Follow the Golden Rule. Care about your people and treat them the way you would like to be treated. If you do that, everything else works itself out. The most important part of any company is your team, so nurture them with care.
What are the best apps or tools that you just can’t live without? This could be in your personal or professional life.
For project management, we use Trello, which is a lightweight tool that can be easily used to manage multi-stage group projects. We use it to manage the process by which we create tutorials, books, and videos.
For documentation, we make heavy use of Confluence, which is a wiki-like tool by the creators of Jira. As our company grows, it is important to have a central place to store links to all the information we create. This way, we can have a “one-stop shop” for all the information we have as a company. For project plans, we designate a person who takes the lead and creates a proposal in Google Docs, then sends it to the rest of the team for asynchronous comments and review.
For my personal notes, I use Evernote, which is a tool to write notes and sync them across multiple devices, quite heavily. For example, I have kept notes on every video chat I’ve had for the past 10 years in Evernote, which is incredibly helpful when I forget a conversation I had a few months ago. I also use it for TODOs and other notes I need to keep for future reference.
Although we prefer asynchronous communication as a remote team, sometimes we need to talk to each other instantly, and we use Slack for that.
“It’s critical to give yourself permission to take breaks when necessary to recharge your batteries—again this isn’t weakness, but is normal and essential.”
What is something you have learned “the hard way” in your career, that you wish you’d known 10 years ago?
Know your limits. Jobs can be demanding—especially for developers and leaders. There are times you’ll need to burn the midnight oil, but it’s essential to be aware of your own limits, and to understand what you can get done each day/week, in a sustainable way.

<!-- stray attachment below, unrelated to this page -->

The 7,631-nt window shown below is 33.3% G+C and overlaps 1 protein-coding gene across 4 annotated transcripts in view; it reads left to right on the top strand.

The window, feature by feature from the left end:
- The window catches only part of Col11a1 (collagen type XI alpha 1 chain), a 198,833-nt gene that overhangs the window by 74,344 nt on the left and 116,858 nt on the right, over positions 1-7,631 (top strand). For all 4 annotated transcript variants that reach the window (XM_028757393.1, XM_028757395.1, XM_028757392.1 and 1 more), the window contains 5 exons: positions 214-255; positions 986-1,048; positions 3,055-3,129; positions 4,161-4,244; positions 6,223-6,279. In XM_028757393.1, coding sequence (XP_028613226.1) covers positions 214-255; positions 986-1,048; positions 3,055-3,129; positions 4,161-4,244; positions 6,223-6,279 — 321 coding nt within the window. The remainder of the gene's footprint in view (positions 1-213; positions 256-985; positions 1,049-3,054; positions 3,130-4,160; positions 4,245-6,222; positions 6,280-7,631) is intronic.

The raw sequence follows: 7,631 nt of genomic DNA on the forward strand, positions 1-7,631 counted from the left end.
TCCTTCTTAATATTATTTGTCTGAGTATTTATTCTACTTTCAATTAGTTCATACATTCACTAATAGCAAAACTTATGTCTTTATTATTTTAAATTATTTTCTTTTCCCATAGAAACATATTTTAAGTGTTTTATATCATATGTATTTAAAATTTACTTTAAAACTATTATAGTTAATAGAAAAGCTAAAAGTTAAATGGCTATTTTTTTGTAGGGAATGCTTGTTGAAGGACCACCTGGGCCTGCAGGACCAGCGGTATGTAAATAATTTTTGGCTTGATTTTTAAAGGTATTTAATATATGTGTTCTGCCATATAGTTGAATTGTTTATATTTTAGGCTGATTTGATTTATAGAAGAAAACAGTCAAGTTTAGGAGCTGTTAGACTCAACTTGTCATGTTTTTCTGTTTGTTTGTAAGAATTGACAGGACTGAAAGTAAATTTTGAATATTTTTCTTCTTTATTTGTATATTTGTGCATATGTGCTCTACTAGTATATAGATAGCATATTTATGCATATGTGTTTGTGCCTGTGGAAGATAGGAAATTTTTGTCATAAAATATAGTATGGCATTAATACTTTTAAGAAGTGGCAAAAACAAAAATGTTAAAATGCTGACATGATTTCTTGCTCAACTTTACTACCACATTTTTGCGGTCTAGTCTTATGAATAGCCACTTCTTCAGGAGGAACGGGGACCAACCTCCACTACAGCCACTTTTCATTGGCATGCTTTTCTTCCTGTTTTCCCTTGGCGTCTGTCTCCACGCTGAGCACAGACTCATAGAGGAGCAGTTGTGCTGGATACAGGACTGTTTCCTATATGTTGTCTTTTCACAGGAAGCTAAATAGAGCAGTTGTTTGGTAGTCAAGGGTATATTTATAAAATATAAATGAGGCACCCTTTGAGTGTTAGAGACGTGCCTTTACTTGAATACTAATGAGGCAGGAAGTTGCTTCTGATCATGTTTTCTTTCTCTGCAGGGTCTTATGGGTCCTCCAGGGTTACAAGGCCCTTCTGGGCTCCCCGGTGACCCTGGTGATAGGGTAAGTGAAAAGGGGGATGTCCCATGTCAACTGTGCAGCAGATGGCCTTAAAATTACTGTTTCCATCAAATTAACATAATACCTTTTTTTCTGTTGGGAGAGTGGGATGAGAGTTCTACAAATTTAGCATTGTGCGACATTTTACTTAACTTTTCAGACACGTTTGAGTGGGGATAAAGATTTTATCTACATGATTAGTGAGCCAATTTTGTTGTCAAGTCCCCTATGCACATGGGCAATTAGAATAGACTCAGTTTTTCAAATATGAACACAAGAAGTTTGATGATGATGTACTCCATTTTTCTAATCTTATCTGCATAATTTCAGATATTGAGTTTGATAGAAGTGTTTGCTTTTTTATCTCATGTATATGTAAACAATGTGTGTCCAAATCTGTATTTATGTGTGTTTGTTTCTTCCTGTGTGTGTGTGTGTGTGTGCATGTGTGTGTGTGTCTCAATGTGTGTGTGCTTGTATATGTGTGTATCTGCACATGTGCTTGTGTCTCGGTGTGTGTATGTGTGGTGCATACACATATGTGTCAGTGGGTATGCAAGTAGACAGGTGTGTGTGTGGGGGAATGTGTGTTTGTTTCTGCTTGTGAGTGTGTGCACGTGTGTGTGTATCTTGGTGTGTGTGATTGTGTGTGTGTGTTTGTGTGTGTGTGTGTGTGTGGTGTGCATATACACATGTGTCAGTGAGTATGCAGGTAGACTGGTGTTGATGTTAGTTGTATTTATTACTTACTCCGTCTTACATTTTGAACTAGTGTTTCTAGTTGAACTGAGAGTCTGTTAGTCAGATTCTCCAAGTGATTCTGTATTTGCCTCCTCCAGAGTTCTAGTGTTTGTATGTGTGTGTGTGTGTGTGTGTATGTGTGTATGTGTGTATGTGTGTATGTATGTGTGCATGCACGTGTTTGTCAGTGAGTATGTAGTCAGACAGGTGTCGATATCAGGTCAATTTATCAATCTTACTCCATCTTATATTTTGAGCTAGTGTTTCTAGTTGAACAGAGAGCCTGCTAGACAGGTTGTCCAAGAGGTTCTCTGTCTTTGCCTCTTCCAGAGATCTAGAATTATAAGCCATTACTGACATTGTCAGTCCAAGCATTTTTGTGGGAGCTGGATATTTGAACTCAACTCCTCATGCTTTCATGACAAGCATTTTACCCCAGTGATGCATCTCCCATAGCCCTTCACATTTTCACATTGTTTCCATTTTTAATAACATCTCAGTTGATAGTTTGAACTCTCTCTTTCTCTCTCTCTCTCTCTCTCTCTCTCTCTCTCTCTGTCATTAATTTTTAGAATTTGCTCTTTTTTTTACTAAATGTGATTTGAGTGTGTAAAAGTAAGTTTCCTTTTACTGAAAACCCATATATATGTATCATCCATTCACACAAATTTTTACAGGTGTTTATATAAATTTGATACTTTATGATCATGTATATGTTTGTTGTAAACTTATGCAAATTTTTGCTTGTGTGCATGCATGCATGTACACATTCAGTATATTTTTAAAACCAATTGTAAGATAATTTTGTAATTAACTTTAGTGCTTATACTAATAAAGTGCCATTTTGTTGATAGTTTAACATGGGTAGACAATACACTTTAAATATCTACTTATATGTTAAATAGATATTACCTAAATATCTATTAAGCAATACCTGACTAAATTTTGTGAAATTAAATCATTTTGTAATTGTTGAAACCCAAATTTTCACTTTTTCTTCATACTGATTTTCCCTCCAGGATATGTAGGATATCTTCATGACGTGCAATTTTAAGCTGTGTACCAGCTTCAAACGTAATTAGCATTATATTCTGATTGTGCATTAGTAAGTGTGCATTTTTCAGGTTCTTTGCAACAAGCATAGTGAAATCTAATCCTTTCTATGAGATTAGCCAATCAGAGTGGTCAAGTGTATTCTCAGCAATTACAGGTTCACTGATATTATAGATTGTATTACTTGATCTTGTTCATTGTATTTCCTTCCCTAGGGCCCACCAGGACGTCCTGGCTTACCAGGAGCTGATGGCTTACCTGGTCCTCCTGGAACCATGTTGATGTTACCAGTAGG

When you are an organized and responsible person at work, people will notice that you can get things done, and next thing you know they’ll throw more and more work at you. As a person who gets things done, you might have a temptation to keep saying yes, and keep working harder, doing more and more.
But part of being dependable is to understand your limits, and sometimes you may need to push back—even to your boss—and say, “I’d love to do this, but right now my plate is full. Can you help me prioritize these tasks so I can focus on what’s most important, or is there anyone else who can help with this?” This isn’t a sign of weakness; it’s actually a sign of strength, and you’ll gain even more respect for it.
In addition, it’s critical to give yourself permission to take breaks when necessary to recharge your batteries—again this isn’t weakness, but is normal and essential. Remember a career, or a business, is a marathon and not a sprint. It’s more important to have the energy to keep going day after day, than overdoing it and burning out. Burning out is real—I’ve been there many times. It took me a while to learn and accept my limits, and I hope you can find that perfect work/life balance in your life faster than I did.
Toastmaster’s International organization | toastmasters.org
“Identity” RWDevCon Inspiration Talk by Vicki Wenderlich | raywenderlich.com/1855-rwdevcon-inspiration-talk-identity-by-vicki-wenderlich